Meunier M1916

Meunier M1916 rifle

Meunier A6 M1916 rifle


Meunier A6 M1916 rifle – diagram



7x57mm Meunier


Long recoil, semi-automatic

Length, overall

1295 mm


4.03 kg empty

Barrel length

715 mm

Magazine capacity

5 rounds

French army began experimenting with autoloading (self-loading, semi-automatic) rifles as early as 1894. The work commenced at several development centers with design of several new advanced cartridges of reduced caliber (in 6-7 mm range), loaded with smokeless powder and having rimless cases, better suited to automatic loading than original 8mm Lebel rimmed cartridge. First French autoloading rifle was developed by 1897 by Etienne Meunier, and it was known as STA A1. It was gas-operated rifle firing experimental 6×58 ammunition from integral 8-round magazine. Several other designs were made by other designers and tested by French Army, and in 1909 French Supreme War council announced official requirements for a new self-loading rifle for French infantry. Several designs were developed and tried under these requirements, but the one that formally filled the bill was the STA A6 rifle by the same designer, E.Meunier. It was presented in 1910 and tested in 1911-12. Limited production of the Meunier A6 rifle was started in 1913, but the growing threat of a coming war put it to an abrupt end. In 1916 the Meunier A6 rifle was resurrected and limited production was ordered to fill the gap while solving problems with Mle.1917 RSC self-loading rifle, which fired standard issue 8mm Lebel ammo and was simpler in manufactiure than a Meunier. Overall, about 1,000 of Meunier A6 M1916 rifles were manufactured in 1916 and 1917 and delivered to French army.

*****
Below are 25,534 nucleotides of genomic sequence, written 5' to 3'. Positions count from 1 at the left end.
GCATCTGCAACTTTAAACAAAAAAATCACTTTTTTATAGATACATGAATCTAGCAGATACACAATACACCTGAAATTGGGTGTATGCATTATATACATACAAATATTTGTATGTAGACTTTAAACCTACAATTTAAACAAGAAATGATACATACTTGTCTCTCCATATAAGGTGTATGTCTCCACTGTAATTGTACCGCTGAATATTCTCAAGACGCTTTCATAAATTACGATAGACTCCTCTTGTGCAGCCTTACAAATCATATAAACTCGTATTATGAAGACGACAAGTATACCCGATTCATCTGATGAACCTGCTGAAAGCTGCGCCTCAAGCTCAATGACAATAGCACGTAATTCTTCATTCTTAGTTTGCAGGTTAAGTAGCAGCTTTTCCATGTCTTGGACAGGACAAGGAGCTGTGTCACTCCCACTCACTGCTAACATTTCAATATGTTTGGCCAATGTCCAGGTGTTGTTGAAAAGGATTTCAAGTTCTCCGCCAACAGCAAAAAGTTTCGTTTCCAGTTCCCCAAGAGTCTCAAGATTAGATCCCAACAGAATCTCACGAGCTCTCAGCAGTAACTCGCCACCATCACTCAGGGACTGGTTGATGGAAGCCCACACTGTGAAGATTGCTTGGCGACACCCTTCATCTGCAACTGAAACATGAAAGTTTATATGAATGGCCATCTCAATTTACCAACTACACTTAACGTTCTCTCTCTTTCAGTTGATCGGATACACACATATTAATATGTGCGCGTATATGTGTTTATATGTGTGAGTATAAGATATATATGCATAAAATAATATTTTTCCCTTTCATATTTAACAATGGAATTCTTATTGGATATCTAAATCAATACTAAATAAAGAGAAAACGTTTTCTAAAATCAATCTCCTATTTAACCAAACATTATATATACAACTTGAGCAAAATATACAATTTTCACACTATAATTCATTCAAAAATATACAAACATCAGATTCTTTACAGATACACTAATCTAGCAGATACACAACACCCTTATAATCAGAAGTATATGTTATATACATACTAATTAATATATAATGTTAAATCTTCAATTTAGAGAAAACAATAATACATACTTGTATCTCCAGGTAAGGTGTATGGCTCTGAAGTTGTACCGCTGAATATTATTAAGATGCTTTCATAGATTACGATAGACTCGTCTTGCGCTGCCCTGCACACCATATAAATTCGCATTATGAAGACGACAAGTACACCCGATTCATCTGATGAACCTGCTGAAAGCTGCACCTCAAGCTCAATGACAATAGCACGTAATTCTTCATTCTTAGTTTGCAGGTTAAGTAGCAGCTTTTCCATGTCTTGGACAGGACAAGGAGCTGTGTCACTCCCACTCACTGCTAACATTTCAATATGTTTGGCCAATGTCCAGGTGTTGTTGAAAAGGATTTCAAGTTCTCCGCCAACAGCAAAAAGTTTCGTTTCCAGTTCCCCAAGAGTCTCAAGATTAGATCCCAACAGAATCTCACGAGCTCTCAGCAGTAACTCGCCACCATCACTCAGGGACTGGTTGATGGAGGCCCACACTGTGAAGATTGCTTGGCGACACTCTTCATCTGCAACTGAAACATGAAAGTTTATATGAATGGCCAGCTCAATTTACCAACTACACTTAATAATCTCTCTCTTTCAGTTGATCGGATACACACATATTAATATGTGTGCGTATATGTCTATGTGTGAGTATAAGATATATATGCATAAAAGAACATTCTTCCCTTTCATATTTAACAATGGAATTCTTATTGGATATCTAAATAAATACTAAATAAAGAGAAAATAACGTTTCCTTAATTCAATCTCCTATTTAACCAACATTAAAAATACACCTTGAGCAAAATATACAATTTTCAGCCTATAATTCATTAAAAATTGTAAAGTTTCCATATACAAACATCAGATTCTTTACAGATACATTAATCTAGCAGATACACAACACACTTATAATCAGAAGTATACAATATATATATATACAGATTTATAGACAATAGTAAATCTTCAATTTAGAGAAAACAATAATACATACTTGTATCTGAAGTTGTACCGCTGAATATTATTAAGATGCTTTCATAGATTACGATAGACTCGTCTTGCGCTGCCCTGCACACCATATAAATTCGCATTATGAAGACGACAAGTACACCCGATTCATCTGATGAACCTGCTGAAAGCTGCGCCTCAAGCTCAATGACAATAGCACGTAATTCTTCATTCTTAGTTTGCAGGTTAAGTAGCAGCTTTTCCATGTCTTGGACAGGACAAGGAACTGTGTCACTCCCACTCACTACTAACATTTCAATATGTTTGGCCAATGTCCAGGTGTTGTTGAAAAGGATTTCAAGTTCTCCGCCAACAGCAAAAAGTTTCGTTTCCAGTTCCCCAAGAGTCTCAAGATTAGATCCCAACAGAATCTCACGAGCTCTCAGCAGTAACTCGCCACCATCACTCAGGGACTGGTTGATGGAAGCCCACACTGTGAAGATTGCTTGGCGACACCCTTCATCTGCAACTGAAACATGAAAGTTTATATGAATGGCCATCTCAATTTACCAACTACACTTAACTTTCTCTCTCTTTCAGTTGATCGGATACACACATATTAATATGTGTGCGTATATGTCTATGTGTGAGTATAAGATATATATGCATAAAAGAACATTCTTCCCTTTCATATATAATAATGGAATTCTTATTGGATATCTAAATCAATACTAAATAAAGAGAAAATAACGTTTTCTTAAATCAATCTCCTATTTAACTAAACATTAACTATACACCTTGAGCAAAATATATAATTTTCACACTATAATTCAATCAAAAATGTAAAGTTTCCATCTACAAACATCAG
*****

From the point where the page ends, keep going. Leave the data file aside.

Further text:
Meunier A6 M1916 rifle fired non-standar 7x57mm Meunier ammunition with rimless case and pointed bullet. Bullet weight was 9 gram and muzzle velocity 850 meters per second, resulting in muzzle energy of 3,250 Joules. In the field the Meunier rifle gave generally good results, although it was complicated in design and maintenance and somewhat sensitive to dirt and fouling. However, its main flaw was the non-standard ammunition, which was hard to come by in the trenches of WW1. Once the 8mm M1917 self-loading rifle entered full-scale production and was issued to troops, the Meunier rifle was recalled from service. In 1916 Meunier also proposed a carbine version of his rifle, which was about 1,1 meter long and employed 15-round detachable box magazine. It was one of most advanced designs of its time, but its non-standard ammunition and complex design made its production unreasonable under the circumstances of the Great War.


The Meunier A6 M1916 rifle was long recoil operated, semi-automatic firearm. It used rotary bolt locking with three interrupted thread style locking lugs at the front of the bolt. The barrel return spring was located below the barrel inside the stock, while bolt return spring was located inside the shoulder stock. Rifle was fed from integral box magazine with 5-round capacity, loaded from the top, through the opened action. An automatic bolt catch was provided to keep bolt opened once the magazine is fully depleted. Rifle was fitted with conventional wooden stock, with bayonet lug and stacking rod at the front.